Welsh startup Antiverse raises $2m for antibody discovery toolkit

New biotech Antiverse has raised seed funding of £1.4 million ($2 million) to develop its artificial intelligence-based platform for discovering therapeutic antibodies.

The Cardiff, Wales startup is combining machine learning and phage display techniques to model antibody-antigen binding and says it can cut the time it takes to develop a drug candidate. It’s one of the few AI drug discovery companies operating in the antibody category, as most are focused on small molecules.

Antiverse – which was co-founded in 2017 by engineers Murat Tunaboylu and Ben Holland – says it will use the cash injection to build a new laboratory in Cardiff and expand its technical team through recruitment of specialist machine learning engineers, laboratory scientists and structural biologists.

Antiverse’s platform uses next generation sequencing and AI to provide diverse antibody candidates for any given target, according to the company, which reckons its approach is quicker than existing antibody discovery methods which are effective but can be limited and costly.

The technology will “enable the development of drugs for ‘difficult’ targets associated with cancer, heart, and lung diseases.”

Holland told a virtual conference on AI in February that the company distils scientific knowledge about antibodies along with the results of hundreds of thousands of experiments to develop models that can predict how antibodies bind to their antigen targets, and spot molecules that may be missed with current approaches.

He said the company is already working with “major pharma companies” to apply its platform and get data to train its models.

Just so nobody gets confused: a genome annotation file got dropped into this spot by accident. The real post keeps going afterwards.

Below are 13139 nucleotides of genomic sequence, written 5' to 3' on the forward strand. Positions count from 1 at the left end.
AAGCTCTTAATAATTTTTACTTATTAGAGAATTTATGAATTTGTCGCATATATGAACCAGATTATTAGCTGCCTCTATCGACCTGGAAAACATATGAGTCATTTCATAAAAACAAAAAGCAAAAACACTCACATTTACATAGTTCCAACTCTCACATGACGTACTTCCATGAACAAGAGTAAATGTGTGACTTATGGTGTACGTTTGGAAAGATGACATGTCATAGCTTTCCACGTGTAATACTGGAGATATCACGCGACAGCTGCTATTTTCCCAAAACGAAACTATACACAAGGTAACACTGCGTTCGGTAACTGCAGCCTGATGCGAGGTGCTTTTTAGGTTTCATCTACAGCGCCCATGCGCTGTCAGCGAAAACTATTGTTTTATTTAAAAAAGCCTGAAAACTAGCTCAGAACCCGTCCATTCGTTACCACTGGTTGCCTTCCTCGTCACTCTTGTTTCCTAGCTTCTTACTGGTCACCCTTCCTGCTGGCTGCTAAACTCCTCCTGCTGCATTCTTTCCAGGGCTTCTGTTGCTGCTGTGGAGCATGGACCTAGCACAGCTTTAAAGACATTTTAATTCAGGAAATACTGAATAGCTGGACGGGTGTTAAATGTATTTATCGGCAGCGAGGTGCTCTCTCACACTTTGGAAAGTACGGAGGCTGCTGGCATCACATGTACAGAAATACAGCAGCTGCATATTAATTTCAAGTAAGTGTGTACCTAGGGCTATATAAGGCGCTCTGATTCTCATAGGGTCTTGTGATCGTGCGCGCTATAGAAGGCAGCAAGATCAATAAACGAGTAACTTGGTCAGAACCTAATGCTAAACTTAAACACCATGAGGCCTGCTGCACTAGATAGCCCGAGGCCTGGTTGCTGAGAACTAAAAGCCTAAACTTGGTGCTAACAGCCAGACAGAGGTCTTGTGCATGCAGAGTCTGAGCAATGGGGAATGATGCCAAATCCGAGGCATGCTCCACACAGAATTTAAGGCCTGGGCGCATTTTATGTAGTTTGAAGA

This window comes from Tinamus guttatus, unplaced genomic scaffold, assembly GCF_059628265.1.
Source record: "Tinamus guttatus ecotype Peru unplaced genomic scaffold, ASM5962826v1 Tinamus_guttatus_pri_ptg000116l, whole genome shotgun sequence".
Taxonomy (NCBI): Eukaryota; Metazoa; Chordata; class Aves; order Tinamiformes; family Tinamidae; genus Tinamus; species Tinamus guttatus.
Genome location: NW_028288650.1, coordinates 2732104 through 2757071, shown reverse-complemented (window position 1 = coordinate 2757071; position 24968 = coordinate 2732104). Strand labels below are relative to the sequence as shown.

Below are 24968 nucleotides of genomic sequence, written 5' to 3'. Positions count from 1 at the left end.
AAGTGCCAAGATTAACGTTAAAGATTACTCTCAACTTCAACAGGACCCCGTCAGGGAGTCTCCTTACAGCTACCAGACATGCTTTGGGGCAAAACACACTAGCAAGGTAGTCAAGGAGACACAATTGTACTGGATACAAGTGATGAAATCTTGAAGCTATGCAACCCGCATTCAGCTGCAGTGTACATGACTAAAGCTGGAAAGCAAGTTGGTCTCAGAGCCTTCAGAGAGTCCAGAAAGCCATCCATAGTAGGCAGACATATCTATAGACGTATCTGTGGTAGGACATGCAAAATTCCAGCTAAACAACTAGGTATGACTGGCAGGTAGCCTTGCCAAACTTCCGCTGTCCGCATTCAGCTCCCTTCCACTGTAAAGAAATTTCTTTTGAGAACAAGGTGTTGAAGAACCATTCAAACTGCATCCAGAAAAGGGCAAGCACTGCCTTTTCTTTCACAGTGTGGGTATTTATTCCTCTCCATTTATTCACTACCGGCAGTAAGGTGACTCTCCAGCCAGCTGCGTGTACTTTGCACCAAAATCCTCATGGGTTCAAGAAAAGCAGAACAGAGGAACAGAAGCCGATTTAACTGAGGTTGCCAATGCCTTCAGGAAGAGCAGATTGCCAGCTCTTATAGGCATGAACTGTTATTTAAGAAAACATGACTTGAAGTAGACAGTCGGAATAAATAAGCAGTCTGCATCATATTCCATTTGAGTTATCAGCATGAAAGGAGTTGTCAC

The platform lends itself to situations in which drug developers have too many antibody-antigen binding options to choose from and need to narrow down the field, as well as for projects in which getting binding antibodies is proving challenging, or where antibodies bind to a target but are deficient in other aspects such as bioavailability.

“Our investors recognise the potential of our AI-powered antibody drug discovery platform to provide a breakthrough in the industry,” said Tunaboylu, who is chief executive of the company.

“With our technology, it will be possible to develop drugs for difficult targets and ultimately reduce drug discovery timescales from years to weeks.” He added.

“In addition to platform development, the funding will enable us to invest in facilities and recruitment; we are grateful to our investors and Innovate UK for their continued support.”

The funding round came from investors including Development Bank of Wales, Angel Co-Investment Fund, Tensor Ventures, Wren Capital, Ed Parkinson, Cambridge Angels, and SyndicateRoom, whose contribution was matched by the UK Innovation and Science Seed Fund (UKI2S), which provides early-stage venture capital funding for startup companies.

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